The week before term started in Autumn 2019 I visited Dacres Wood to deliver some materials, and as I cycled up to the gate I spotted a poster with a picture of a cat on it. LOST it read, REWARD if found. I recognised the cat, it was Ginger, the friendly mottled cat who had been a regular at Dacres Wood in our first year. Ginger was a little like the fox in the Little Prince to each child at Dacres Wood. There are even areas of the woods which are named after her use of them.
That evening as I mentioned this to a friend, I found myself crying. I don’t know if I was sad about the potential loss of ginger, or about the loss I anticipated the children would feel. Continue reading “Goodbyes”
On a tidy up time forest check walk with one of the children, we hear a sharp rasping sound. We both stop as we spot a squirrel running up a tree. We hold still. We often see squirrels at Dacres Wood, but this squirrel is up to something. It stops, freezes. It starts to bob its head. Its tale shivers. It suddenly calls out abruptly like 5 taps on a snare drum. We also freeze and observe it for about a minute until it scurries up the tree and disappears into the canopy. What was it doing? Continue reading “Ecologically minded – Part II”
Why are they sitting on the floor?
Why are their arms locked together?
What are they doing?
That policeman looks like he’s one of us. He’s just standing there watching.
What are those boxes for?
Why is he serving food?
Why is she dragging her feet? Does that hurt?
Why does that helicopter have two propellers? Continue reading “Ecologically minded – Part I”
A wonderful thing happened to me this spring. I got to spend six days with Rowan, Sally and the amazing children at Free We Grow. Actually I am in Dacres Wood right now. I can ‘be’ here, in this ‘lived moment’, in the here and now, in this beautiful space, and the children remind me to be in the ‘here and now’, ‘to be’ with them fully, and with what ever appears. Continue reading “A Wonderful thing happened to me this spring”
“I have come to feel that the only learning which significantly influences behaviour is self-discovered, self-appropriated learning”. Carl Rogers
What a two years we’ve had at Dacres Wood (Nearly two years! We’ll celebrate at the end of this summer term). And what an opportunity it’s been to learn freely about ourselves, about others, and about our interests. I say ‘we’ because I can’t help but include Rowan and myself in the group of learners, and I think that this is just how things should be. Last week, Rowan and I were tidying up after pickup and stopped to admire some of the creations from the day… drawings, sketches and posters for the climate strike that took place on May 24th. Among the creations, Rowan had sketched a beautiful rhino, and I had painted a big blue whale, and we were both so proud! Continue reading “Self-discovered, self-appropriated learning”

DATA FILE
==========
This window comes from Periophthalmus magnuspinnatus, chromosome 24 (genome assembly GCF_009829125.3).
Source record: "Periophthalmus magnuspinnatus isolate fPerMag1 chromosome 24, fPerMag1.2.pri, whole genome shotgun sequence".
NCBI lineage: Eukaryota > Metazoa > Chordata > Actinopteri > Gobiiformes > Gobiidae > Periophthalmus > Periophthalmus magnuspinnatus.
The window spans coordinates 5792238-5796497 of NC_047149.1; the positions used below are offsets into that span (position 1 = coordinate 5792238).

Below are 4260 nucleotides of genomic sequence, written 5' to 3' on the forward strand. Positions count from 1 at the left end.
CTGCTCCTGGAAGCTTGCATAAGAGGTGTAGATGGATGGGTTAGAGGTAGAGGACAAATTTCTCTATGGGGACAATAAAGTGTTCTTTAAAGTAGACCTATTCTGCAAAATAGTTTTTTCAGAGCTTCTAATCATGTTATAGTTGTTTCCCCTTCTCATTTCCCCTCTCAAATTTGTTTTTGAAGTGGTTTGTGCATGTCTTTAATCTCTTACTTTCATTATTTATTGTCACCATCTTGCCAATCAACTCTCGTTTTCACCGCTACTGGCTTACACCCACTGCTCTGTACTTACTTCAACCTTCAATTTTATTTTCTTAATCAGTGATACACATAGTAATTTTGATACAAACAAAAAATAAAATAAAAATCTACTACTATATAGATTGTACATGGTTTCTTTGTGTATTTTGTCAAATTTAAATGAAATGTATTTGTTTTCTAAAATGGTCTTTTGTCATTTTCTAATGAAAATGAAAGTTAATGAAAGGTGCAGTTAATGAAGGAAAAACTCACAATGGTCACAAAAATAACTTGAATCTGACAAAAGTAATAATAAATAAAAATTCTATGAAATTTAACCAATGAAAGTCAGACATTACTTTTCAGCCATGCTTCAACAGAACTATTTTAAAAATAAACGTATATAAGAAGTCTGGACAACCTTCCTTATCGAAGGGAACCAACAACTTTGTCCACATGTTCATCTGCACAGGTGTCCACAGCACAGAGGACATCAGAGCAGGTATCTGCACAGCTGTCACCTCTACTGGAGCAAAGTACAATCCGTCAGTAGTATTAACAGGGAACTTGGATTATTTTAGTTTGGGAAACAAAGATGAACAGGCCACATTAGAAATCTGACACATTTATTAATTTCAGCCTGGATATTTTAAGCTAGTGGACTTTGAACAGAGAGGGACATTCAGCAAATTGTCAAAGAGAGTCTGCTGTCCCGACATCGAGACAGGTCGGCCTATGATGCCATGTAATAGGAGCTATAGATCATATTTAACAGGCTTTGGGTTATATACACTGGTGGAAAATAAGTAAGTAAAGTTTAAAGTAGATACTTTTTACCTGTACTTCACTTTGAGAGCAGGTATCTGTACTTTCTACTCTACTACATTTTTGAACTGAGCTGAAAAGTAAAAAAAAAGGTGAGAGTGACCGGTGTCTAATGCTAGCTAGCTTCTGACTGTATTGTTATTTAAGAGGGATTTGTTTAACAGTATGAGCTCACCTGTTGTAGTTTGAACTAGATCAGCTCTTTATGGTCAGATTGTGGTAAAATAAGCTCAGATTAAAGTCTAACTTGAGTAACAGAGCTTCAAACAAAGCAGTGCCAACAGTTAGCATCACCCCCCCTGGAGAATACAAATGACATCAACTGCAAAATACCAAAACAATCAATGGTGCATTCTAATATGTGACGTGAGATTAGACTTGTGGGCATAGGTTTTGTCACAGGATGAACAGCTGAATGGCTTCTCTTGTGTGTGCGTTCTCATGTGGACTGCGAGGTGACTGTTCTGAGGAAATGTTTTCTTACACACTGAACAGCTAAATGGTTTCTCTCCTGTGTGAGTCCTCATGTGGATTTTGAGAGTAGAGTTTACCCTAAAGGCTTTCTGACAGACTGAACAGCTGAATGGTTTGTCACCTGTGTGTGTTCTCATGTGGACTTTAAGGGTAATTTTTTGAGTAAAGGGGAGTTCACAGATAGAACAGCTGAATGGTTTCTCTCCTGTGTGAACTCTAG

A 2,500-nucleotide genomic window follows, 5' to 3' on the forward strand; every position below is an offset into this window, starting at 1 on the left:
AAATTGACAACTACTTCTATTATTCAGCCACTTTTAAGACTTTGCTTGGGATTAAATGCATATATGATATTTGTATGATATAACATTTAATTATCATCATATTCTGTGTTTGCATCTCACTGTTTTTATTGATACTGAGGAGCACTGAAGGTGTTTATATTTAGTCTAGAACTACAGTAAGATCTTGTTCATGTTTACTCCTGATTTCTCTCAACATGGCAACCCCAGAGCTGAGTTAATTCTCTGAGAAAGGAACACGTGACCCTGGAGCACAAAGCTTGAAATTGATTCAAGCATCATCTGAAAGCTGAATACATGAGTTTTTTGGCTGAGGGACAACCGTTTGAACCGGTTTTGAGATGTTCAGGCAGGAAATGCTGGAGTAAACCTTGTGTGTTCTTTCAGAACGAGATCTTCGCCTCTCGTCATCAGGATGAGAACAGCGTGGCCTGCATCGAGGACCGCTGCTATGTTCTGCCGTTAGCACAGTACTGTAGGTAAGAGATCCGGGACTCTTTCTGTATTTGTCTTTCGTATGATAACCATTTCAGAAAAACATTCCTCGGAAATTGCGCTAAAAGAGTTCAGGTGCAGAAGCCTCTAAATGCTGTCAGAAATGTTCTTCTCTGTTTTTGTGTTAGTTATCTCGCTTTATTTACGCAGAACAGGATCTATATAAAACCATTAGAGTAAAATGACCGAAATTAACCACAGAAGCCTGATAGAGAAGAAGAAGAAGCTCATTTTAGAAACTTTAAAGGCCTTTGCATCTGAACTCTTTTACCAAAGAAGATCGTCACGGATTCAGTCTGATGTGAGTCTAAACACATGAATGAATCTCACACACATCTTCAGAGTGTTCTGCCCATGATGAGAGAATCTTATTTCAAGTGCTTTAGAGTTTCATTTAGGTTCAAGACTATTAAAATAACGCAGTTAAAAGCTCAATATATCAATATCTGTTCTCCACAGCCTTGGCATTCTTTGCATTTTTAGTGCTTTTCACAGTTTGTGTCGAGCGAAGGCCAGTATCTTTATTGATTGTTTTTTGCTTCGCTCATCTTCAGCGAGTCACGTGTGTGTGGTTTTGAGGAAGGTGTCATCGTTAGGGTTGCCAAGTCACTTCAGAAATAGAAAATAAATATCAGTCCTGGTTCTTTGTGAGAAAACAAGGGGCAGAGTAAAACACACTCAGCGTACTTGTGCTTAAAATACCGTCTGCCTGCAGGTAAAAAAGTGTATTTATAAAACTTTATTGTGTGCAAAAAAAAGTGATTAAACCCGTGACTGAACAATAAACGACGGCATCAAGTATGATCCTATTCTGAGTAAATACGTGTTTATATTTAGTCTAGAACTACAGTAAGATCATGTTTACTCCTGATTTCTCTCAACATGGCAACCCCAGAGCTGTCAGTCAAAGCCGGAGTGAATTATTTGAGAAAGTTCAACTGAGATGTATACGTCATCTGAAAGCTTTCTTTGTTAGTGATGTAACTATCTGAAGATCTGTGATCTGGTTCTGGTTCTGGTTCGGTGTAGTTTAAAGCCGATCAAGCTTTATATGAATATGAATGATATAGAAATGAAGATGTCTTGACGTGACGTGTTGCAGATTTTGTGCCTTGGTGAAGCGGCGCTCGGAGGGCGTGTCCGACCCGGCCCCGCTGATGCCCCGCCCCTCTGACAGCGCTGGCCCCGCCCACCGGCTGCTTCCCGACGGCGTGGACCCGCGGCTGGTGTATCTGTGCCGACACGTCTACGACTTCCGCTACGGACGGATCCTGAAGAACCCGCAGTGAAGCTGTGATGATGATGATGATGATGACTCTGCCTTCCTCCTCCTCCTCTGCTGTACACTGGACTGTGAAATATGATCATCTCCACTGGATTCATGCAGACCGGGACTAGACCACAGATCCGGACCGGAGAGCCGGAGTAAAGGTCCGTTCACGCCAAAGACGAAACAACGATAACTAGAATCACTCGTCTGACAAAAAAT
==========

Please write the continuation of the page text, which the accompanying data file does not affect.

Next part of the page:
It’s 8:30pm on a Monday evening and my WhatsApp pings. I receive this message from Sally:
For the treasure hunt: I was thinking of changing the ending of this Aesops fable so the grasshopper is grateful for a drink of wine and then leaves the owl to go to sleep. Continue reading “The owl that dared”
I want to talk about sharing our stories with the people around us. At Dacres Wood we don’t live in a vacuum. Every member of the community has a home life, things that they think about, issues they are grappling with, and things that they like to spend their time doing outside of our three days in the reserve. Continue reading “Show and Tell”
We need space, place and time to do the things we need and want to do. The conditions which we create to enable the creative or learning process have a direct impact on the process and the outcome. Continue reading “Space, place and time”
You may have noticed that Dacres Wood looked a little different after the summer holidays! In the reserve the leaves were starting to brown, the baby moorhens had grown fast, and berries, helicopters and conkers were appearing on the trees. But the biggest changes were to be seen indoors! Continue reading “The Third Teacher”
In preparation for the first day at Dacres’ Wood, I made a map to give to the children. The map was a sketch of the reserve made into a puzzle. I had named some of the main landmarks I could see and invited the children to explore the forest and find which is which. I knew at the time that this map would be temporary. That with time and play, names would change, places would morph, and legend would emerge. But little could prepare me for the richness, depth and intricacies of the meaning of place in the children’s world; and I challenge any cartographer to capture the contours of a world which shifts with season and story, dips through dimensions and holds the hand of imagination.